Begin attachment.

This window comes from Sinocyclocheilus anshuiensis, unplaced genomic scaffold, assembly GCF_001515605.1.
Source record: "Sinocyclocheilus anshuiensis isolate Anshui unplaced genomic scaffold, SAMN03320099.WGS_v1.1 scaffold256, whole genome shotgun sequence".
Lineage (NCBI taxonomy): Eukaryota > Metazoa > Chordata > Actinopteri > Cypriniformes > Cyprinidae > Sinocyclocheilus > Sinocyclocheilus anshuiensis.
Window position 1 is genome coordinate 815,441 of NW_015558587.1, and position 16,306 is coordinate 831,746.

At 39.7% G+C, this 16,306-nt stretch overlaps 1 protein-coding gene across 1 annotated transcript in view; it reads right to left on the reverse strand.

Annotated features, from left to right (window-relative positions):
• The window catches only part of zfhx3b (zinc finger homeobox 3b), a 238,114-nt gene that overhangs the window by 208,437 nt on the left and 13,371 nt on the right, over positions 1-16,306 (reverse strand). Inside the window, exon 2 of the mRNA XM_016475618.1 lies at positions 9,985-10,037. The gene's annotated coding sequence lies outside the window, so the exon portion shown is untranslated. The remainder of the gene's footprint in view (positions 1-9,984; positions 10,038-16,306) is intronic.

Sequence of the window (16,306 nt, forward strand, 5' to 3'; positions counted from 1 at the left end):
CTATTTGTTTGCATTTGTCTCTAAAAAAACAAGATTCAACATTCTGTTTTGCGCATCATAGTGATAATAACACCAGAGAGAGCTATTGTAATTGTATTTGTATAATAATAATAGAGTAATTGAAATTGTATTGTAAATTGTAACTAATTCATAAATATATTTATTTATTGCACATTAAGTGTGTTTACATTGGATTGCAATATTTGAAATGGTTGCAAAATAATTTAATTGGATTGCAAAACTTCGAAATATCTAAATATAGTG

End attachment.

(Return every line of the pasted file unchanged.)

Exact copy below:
This window comes from Sinocyclocheilus anshuiensis, unplaced genomic scaffold, assembly GCF_001515605.1.
Source record: "Sinocyclocheilus anshuiensis isolate Anshui unplaced genomic scaffold, SAMN03320099.WGS_v1.1 scaffold256, whole genome shotgun sequence".
Lineage (NCBI taxonomy): Eukaryota > Metazoa > Chordata > Actinopteri > Cypriniformes > Cyprinidae > Sinocyclocheilus > Sinocyclocheilus anshuiensis.
Window position 1 is genome coordinate 815,441 of NW_015558587.1, and position 16,306 is coordinate 831,746.

At 39.7% G+C, this 16,306-nt stretch overlaps 1 protein-coding gene across 1 annotated transcript in view; it reads right to left on the reverse strand.

Annotated features, from left to right (window-relative positions):
• The window catches only part of zfhx3b (zinc finger homeobox 3b), a 238,114-nt gene that overhangs the window by 208,437 nt on the left and 13,371 nt on the right, over positions 1-16,306 (reverse strand). Inside the window, exon 2 of the mRNA XM_016475618.1 lies at positions 9,985-10,037. The gene's annotated coding sequence lies outside the window, so the exon portion shown is untranslated. The remainder of the gene's footprint in view (positions 1-9,984; positions 10,038-16,306) is intronic.

Sequence of the window (16,306 nt, forward strand, 5' to 3'; positions counted from 1 at the left end):
CTATTTGTTTGCATTTGTCTCTAAAAAAACAAGATTCAACATTCTGTTTTGCGCATCATAGTGATAATAACACCAGAGAGAGCTATTGTAATTGTATTTGTATAATAATAATAGAGTAATTGAAATTGTATTGTAAATTGTAACTAATTCATAAATATATTTATTTATTGCACATTAAGTGTGTTTACATTGGATTGCAATATTTGAAATGGTTGCAAAATAATTTAATTGGATTGCAAAACTTCGAAATATCTAAATATAGTG